Category Archives: environment

Hearing from the Candidates on the Stormwater CIP Budget

I am pleased to present this guest post by Sylvia S. Tognetti:

This question was sent to all 60 candidates running for various slots on the County Council. These include five incumbents who were given the option to state their views but not expected to do so given that their positions are known from their public statements and their Council vote. Of the non-incumbents, 10 responded and 45 have not. If more responses are received they will be added, up until election day.

Responses, in the order received:

Dalbin Osorio

I am not in favor of the current manner in which our stormwater program is run. It is more a reactive program than what is necessary, especially as we try to combat the extreme changes in our climate. I would vote to overhaul the entire program, beginning with the hiring of one independent contractor and a partnership with the local universities that would allow for interns to be utilized as a way to create a pipeline between students and facets of county government that they may be interested in. I would mandate that this contractor work with a board appointed by the County’s leading environmentalists, to ensure that the job is done appropriately and that the contractor is not skimping on quality work just to meet costs. We are not meeting the guidelines set forward, nor are we honoring deadlines set to meet certain benchmarks, and I believe this is unacceptable. I would push to increase the capital budget so we can better be prepared for incoming storms.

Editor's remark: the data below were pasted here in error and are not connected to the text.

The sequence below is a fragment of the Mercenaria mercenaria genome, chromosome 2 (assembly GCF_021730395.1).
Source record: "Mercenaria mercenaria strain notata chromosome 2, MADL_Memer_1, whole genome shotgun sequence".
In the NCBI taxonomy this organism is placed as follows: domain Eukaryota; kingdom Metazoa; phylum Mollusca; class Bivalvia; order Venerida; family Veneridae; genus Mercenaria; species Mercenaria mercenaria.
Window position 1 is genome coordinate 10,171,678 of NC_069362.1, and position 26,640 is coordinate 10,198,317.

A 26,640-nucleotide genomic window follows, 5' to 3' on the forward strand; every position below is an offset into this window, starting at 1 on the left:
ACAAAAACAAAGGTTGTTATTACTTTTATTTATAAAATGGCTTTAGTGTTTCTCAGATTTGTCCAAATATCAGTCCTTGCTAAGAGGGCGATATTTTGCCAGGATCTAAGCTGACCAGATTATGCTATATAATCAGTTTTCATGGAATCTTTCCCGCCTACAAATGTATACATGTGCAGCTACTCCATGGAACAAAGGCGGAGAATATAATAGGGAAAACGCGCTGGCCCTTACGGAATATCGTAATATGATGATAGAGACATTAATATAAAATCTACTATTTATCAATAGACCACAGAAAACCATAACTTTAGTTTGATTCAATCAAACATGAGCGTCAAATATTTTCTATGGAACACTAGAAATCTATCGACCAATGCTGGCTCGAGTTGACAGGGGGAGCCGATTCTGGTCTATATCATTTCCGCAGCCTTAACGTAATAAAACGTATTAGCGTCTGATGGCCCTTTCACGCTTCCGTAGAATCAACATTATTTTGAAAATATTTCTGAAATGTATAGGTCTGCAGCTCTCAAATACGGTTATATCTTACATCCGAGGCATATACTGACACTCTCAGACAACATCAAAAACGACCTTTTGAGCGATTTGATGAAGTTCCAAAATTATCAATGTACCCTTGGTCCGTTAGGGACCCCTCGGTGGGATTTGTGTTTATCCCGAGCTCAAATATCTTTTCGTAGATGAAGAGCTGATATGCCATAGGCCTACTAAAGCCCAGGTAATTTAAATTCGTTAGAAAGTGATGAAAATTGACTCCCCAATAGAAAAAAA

Seth Grimes

Montgomery County should maintain its long-standing approach to stormwater management, but get serious about progress, perhaps especially redoubling work with owners of properties with expanses of impervious surface and ensuring that county investment lives up to our commitments.

Hans Riemer

Building and maintaining stormwater infrastructure is one of our highest environmental priorities. I was one of 5 votes to support our traditional approach to building this infrastructure, and as Council President I am working to protect our program to the fullest extent.

Ben Shnider

Sound stormwater management policy is essential for protecting our environment and safeguarding our community’s health. We must not prematurely cancel projects and rush ahead with a new approach to stormwater management that lacks clarity. The simple majority of five Councilmembers who supported the Transportation, Infrastructure, Energy & Environment (T&E) Committee’s recommendation (that retained the current stormwater management approach until all the applicable stakeholders are brought together to formulate recommendations that may enhance the program’s future performance) was more than prudent. The County Executive’s proposal, put forth as the Council was reviewing the entire budget across all County agencies, was unduly hasty. Essentially, the County Executive expected the Council to rubber-stamp his new approach to an important, inherently complicated program, at a time when neither Councilmembers, environmental stakeholders, let alone the public at-large were in a position to fully consider the implications. The T&E Committee’s recommendation, which a simple majority of Councilmembers wisely supported, allows sufficient time for careful review and collaboration among stakeholders between now and the early Fall, when the County Council may fully evaluate any recommendations that may result.

For these reasons, I believe that the County Executive’s line-item veto was unwarranted. His action, along with the refusal (to date) of my Councilmember to support the T&E Committee’s balanced approach, has only resulted in a dangerous stalemate. I hope that all Councilmembers will vote swiftly to override the County Executive’s veto and instead, unequivocally, embark upon a course that places safety, the environment and transparency first.